Marian Gaborik happy to face former team in Stanley Cup Final

Up against his former team, Marian Gaborik is looking more like the perennial 40-goal scorer he once was in New York.

Up against his former team, Marian Gaborik is looking more like the perennial 40-goal scorer he once was in New York.

EL SEGUNDO, Calif. -- It was barely two years ago that the Rangers dealt a maligned sniper to Columbus. Liked in the locker room but reviled by coaches and at times the front office and fans, Marian Gaborik was hoping for a fresh start.

He would have to wait nearly another year for a true new beginning.

Now, facing his former team, Gaborik looks more like the perennial 40-goal scorer he once was in New York. He no longer faces questions of his work ethic or whether or not he truly wants to be in the dressing room with his team. He's scored more goals than anyone else in the playoffs and his teammates have had nothing but glowing reviews for the right winger.

"When I got traded, I wanted to fit in in terms of on the ice and off the ice," Gaborik said. "This team has been together for couple years here, 90 percent of those guys won Cup two years ago. When you're coming to a team that has won and been contender past few years, you want to make sure you fit in, buy into the system, try and contribute. 

Kings turn attention to Game 2 vs. Rangers 


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"That was my focus."

His desire to fit in off the ice might show a level of sensitivity that he hasn't always revealed. 

On the ice, he's the perfect complement to center Anze Kopitar. The hard left shot and the speed has made him a favorite target for the playmaking centerman.

"He's there for us every time," Kopitar said. "It seems like every time we need him to, he comes up with a huge goal."

Wanting to go somewhere to contribute is one thing, but wanting to go somewhere that you know you will have a lifestyle that you will enjoy and a locker room that supports you is another.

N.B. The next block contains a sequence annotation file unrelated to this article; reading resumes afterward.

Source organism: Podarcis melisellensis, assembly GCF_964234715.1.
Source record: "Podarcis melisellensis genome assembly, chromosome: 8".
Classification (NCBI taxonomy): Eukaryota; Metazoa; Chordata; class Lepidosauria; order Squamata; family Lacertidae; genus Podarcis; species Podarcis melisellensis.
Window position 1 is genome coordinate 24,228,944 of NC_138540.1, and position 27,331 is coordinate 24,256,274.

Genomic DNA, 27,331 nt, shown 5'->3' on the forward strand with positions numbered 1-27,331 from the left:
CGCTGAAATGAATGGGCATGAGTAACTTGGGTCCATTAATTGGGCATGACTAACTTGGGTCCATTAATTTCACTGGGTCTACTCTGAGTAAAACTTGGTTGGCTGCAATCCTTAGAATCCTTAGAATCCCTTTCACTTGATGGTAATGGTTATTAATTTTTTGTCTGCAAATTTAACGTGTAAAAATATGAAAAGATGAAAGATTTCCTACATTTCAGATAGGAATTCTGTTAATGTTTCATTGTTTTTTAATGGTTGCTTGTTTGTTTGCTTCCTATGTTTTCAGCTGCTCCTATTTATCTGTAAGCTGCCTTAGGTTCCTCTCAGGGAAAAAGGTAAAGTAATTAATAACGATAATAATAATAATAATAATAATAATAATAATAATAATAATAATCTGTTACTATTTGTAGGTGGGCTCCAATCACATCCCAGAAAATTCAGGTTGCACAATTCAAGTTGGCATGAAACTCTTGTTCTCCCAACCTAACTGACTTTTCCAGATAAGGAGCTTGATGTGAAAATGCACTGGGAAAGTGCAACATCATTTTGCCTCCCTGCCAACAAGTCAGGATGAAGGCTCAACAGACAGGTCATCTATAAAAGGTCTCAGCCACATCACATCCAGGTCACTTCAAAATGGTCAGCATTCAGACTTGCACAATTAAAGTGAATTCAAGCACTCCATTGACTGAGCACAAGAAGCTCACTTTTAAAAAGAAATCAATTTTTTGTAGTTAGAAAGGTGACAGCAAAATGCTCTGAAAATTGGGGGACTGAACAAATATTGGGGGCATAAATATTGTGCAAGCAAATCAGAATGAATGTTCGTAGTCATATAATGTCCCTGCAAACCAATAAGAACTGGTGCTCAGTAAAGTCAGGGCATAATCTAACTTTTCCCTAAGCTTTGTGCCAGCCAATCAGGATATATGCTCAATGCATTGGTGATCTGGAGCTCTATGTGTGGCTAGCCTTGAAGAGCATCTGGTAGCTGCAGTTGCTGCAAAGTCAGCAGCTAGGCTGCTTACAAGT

"You could tell that this team has a great locker room," Gaborik said. "Without that I don't think they would be able to be a winning team."



The trade was met with mixed reviews. Head coach Darryl Sutter rarely expresses any emotion -- good, bad or otherwise -- but his post-practice press conference following the trade showed almost less than nothing. No assessment of skill was needed, Gaborik proved his worth immediately with four points in his first six games and the Kings suddenly went on a tear.

It was finally the fit he was looking for in all facets. 

Kings: 'Definitely lost some hair' over Game 1 win vs. Rangers 


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"Off the ice it's important to be part of the team, to have the team take you in, to feel a part of it," Gaborik said. "I think we have four centers that maybe on the other team would be top two centers. We roll four lines, we have great depth with great goaltending."

He knew the possibility of facing either Columbus or New York, but now that it's the reality, he's at peace with it and the Rangers are as well. 

"It was a little weird to start out with," he said. "But as soon as the puck dropped, it was playing like any other team."

"It was like every trade: It's complicated and difficult," said Rangers general manager Glen Sather. "I like Marian a lot, I think he's a great guy and a great player. To get the kind of quality players that we were able to get, we needed depth on our team, and it certainly did it for us. 

"I'm happy for Marian. He's a terrific guy."